24. Sep 2019
At the upcoming K show, applications using a new polymer made from waste food residues will be on display. Not just biobased, the material is biodegradable and suitable for food packaging.
Multilayer plastic packaging is commonly used for packaging food items because of the benefits it confers in terms of hygiene requirements, long shelf life and the easy availability of products. Yet, at the end of life, that same packaging becomes a major contributor to the mountain of plastic waste, with as risk leakage into the environment. The reason: the layers are unable to be separated, making this type of packaging impossible to recycle.
BIodegradable bioplastics as a sustainable alternative have been on the market for several decades. However, they are more expensive and offer properties that still lag behind those of conventional plastics, thus hampering their broad application.
Fraunhofer IWKS has taken up the challenge and has developed a new polymer raw material that increases the protective effect of plastic packaging without impairing its recycling or compost properties. It can be combined with both conventional and compostable packaging materials. Instead of using crude oil or biobased raw materials from corn or sugar cane, the researchers obtain their raw materials from large by-product streams in the food industry – in this case, apple pomace. The apple pomace is extracted into a hemicellulose product that is suitable for a wide variety of applications thanks to its branched polymer structures: from coatings that screen oxygen and water vapor, for films, trays and bottles made of plastics and natural waxes, to coating and paint systems as well as paper additives or cosmetic articles in which the polymer product can be used to increase tensile strength or adjust flowability and stabilize dispersions and emulsions. The advantage: The raw material is bio-based and biodegradable, does not compete with the food industry, is available in sufficient quantities and can be purchased as a by-product at low cost. The fact that the branched polymer structures can be chemically modified economically and in a variety of ways is fundamental for their application in various material systems.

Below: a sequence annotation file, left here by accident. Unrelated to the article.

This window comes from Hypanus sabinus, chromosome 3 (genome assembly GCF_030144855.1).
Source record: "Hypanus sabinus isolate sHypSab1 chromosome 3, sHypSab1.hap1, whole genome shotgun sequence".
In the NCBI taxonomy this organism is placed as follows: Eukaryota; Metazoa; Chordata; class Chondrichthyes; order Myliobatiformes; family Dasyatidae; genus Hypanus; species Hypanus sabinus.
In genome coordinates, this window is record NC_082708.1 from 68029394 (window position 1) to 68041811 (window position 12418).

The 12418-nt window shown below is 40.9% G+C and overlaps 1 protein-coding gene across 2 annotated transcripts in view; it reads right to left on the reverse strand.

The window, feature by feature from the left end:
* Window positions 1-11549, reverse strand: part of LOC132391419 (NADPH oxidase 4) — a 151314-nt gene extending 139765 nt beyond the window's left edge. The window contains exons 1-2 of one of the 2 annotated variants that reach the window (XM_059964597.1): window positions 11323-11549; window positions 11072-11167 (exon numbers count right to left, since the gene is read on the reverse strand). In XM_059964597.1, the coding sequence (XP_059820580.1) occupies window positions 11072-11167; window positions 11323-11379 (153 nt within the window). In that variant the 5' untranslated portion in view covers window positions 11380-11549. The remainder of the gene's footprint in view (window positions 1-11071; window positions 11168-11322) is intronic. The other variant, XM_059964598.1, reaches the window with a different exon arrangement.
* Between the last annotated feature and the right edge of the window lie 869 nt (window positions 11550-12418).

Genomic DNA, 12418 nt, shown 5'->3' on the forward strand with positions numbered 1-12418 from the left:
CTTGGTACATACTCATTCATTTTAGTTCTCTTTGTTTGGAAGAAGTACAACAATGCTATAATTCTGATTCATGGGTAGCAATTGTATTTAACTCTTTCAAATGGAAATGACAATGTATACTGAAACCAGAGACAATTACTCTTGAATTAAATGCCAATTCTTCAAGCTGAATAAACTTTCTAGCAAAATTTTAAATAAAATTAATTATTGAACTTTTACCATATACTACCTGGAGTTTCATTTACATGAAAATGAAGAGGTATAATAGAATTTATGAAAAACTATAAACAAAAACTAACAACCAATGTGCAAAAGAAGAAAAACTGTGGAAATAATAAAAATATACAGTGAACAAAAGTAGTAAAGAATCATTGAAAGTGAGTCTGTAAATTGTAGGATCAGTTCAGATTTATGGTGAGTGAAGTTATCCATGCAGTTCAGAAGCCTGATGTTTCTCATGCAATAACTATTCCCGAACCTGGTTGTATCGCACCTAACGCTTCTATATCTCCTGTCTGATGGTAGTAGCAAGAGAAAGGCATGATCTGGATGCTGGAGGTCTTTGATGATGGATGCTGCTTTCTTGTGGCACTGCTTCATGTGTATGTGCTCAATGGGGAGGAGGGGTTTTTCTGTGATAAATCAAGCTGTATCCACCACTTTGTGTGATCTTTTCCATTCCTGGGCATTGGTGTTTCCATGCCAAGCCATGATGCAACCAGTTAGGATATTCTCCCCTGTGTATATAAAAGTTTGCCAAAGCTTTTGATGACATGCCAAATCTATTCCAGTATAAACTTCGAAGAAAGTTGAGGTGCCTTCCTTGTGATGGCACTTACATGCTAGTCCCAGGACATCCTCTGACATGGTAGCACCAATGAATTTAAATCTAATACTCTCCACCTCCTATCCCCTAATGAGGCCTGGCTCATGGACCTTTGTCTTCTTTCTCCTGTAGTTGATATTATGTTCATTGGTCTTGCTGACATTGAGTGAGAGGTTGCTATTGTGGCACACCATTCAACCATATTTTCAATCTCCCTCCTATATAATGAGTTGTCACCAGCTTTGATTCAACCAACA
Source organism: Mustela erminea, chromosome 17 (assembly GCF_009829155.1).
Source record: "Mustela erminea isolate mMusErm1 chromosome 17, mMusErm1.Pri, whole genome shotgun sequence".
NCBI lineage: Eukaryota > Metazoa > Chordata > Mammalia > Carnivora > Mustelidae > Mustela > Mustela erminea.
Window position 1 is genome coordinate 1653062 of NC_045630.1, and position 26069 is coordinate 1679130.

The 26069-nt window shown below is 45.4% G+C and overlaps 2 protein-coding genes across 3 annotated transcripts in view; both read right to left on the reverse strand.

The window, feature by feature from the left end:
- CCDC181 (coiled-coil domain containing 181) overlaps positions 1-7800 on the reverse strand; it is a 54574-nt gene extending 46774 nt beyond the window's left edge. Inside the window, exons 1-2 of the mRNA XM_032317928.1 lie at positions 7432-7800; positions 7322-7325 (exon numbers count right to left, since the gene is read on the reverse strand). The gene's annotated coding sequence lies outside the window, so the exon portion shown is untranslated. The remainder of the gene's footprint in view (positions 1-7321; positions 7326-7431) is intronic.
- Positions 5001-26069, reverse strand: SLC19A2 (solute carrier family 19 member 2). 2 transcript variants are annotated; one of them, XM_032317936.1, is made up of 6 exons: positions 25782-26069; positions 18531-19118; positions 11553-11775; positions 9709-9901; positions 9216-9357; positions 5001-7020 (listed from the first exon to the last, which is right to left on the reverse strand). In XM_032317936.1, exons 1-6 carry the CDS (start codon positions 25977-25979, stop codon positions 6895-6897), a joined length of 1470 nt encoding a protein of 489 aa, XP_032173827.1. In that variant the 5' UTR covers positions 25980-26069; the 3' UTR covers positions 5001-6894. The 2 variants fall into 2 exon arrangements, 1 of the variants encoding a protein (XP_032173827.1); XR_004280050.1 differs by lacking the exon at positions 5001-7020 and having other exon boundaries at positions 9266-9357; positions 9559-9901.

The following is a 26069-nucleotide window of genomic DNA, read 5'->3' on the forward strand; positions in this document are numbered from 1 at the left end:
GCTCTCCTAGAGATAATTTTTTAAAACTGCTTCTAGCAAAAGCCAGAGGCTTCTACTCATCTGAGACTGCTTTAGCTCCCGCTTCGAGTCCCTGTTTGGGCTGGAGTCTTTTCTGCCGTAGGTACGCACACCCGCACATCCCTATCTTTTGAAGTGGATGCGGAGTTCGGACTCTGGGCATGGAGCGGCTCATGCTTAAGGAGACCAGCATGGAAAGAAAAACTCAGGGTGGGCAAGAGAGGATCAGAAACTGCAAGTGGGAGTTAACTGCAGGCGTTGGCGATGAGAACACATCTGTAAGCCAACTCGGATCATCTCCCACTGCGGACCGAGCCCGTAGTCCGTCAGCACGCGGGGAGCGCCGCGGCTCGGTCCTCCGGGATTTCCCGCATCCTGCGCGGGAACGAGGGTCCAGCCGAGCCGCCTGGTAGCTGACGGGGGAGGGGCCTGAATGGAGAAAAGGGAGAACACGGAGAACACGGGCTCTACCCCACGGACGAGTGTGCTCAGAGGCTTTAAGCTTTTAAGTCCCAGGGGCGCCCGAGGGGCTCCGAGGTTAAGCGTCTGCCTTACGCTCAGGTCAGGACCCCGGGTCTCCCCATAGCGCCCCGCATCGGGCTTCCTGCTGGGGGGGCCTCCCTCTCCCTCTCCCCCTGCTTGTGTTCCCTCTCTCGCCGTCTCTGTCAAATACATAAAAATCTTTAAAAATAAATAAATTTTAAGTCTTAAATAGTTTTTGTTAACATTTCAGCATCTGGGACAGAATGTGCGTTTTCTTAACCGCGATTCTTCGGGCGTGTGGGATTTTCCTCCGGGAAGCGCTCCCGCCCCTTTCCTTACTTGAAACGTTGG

The product was developed within the scope of the EU-funded HyperBioCoat project, and successfully tested on demonstrators for food and cosmetic packaging.
Fraunhofer IWKS will deliver a presentation on the project during K 2019, for those interested in finding out more about the project and the use of hemicellulose as a sustainable polymer raw material.
This will take place on Wednesday, October 16, 2019, at 03:30 pm, in Conference Room 19b, Hall 1, K 2019, Messe Düsseldorf
Please register at email@example.com in advance.
Image: Functional materials made from apple pomace. The image shows the pomace after the extraction.
Copryright: Fraunhofer IWKS